I recently switched from Ubuntu to Fedora Core for a variety of reasons :-
- For a later version of fwupd as I had some vulnerable wireless mice to update.
- To have a look at what Wayland was like (mostly invisible although oddball Window Managers still only talk to X).
- To have a look at what it’s like after all these years; RedHat was one of the early distributions I ran.
All is reasonable except for one thing. The software updates.
What is this obsession with restarting to perform software updates? Is the relevant developer a refugee from Windows?
Now don’t get me wrong; a restart is the most effective simple way to ensure that outdated versions are not in use, but restarting every time you perform an update seems excessive.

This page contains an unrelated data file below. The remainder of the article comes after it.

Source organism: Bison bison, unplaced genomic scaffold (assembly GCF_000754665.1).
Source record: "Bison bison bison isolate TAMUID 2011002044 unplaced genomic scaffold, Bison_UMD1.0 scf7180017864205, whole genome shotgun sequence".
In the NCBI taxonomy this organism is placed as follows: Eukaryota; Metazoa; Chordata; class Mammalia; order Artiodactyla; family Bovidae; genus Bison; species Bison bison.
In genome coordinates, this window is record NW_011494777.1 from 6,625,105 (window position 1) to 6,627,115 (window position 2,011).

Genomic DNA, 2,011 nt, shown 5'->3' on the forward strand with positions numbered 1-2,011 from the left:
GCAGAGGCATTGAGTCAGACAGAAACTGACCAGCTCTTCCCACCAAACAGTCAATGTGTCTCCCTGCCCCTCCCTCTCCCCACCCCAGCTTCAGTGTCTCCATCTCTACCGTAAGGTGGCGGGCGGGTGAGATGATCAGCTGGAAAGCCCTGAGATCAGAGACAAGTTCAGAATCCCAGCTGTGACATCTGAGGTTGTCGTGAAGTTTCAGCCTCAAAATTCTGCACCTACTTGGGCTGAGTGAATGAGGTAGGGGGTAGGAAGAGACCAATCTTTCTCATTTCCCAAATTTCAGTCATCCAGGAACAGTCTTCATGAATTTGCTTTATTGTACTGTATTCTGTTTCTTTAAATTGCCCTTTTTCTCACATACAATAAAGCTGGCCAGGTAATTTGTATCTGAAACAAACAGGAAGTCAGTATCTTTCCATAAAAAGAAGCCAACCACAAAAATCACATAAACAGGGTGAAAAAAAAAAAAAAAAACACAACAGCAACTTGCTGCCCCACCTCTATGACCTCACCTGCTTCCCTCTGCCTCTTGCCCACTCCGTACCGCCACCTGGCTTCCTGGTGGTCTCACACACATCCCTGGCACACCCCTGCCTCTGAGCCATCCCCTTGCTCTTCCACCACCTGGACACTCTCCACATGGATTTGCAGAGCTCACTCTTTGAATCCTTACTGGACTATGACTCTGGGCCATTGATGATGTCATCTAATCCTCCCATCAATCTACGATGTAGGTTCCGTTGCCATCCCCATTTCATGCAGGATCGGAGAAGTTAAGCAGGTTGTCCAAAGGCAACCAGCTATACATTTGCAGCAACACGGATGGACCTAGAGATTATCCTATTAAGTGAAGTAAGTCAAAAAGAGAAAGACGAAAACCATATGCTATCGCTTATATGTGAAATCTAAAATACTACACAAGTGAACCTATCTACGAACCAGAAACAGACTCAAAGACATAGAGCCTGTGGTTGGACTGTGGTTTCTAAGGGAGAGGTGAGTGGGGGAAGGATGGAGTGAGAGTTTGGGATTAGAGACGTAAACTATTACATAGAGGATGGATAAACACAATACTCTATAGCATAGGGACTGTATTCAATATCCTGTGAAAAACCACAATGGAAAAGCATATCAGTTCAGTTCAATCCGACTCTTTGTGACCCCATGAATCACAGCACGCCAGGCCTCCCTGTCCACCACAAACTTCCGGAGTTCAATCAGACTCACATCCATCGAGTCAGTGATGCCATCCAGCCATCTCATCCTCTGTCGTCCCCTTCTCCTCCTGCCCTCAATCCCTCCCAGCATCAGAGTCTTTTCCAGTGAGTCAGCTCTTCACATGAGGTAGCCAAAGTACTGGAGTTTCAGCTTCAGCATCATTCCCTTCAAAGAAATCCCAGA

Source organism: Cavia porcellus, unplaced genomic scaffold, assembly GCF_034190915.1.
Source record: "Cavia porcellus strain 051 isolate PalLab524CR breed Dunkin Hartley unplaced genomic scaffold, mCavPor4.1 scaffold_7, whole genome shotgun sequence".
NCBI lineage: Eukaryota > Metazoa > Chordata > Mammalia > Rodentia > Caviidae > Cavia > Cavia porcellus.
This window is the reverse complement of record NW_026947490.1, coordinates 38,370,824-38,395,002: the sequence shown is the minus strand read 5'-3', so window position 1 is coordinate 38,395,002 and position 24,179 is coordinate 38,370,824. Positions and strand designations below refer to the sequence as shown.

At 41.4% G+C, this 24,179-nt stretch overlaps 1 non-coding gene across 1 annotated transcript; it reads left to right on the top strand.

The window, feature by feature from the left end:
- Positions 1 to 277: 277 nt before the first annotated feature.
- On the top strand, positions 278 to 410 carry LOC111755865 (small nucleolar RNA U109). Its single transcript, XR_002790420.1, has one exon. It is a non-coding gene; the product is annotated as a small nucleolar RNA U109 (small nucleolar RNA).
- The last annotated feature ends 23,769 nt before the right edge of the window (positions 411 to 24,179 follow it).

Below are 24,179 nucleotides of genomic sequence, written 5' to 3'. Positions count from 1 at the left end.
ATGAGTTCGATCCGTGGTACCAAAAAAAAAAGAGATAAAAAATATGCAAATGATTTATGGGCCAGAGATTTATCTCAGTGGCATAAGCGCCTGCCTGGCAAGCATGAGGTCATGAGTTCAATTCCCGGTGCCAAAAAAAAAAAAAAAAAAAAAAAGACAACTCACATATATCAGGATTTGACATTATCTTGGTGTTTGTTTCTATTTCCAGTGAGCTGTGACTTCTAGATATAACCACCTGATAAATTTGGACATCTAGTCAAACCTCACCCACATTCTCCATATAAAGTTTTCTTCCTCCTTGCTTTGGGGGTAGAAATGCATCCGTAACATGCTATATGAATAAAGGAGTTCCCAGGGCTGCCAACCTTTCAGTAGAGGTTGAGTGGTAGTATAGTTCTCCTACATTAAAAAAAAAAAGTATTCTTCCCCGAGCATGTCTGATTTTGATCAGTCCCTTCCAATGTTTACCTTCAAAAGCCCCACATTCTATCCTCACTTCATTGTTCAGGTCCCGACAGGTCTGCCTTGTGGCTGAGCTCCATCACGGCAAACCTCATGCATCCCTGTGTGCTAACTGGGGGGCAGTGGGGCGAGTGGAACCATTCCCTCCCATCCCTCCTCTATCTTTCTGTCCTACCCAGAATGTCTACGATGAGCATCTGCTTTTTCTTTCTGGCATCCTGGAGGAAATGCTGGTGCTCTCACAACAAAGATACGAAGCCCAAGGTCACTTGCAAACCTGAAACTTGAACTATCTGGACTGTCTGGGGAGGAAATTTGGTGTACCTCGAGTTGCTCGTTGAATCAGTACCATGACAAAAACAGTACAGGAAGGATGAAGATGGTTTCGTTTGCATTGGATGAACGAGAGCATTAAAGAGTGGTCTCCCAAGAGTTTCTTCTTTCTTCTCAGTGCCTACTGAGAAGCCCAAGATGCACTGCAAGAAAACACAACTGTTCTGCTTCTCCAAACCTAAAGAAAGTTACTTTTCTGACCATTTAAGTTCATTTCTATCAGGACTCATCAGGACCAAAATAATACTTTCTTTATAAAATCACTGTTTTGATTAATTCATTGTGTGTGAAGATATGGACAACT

- If you need to update the kernel for security reasons, a restart is reasonable if you don’t have “live upgrades” but Fedora Core comes with a kernel that has that feature.
- If you have a security update to a long-running process (such as Wayland or X), then you need to restart that process. In some cases you can restart a long-running process without notice; in others you will have to be disruptive, or ask someone to quit the long-running process.
- If it isn’t a security update, you can simply wait until the user restarts the process.
Overall, the update process need not be as disruptive as Fedora Core makes it. It is of course not the end of the world to force a reboot, but it is hardly a very graceful process and some (including me) will find it annoying enough to avoid Fedora Core.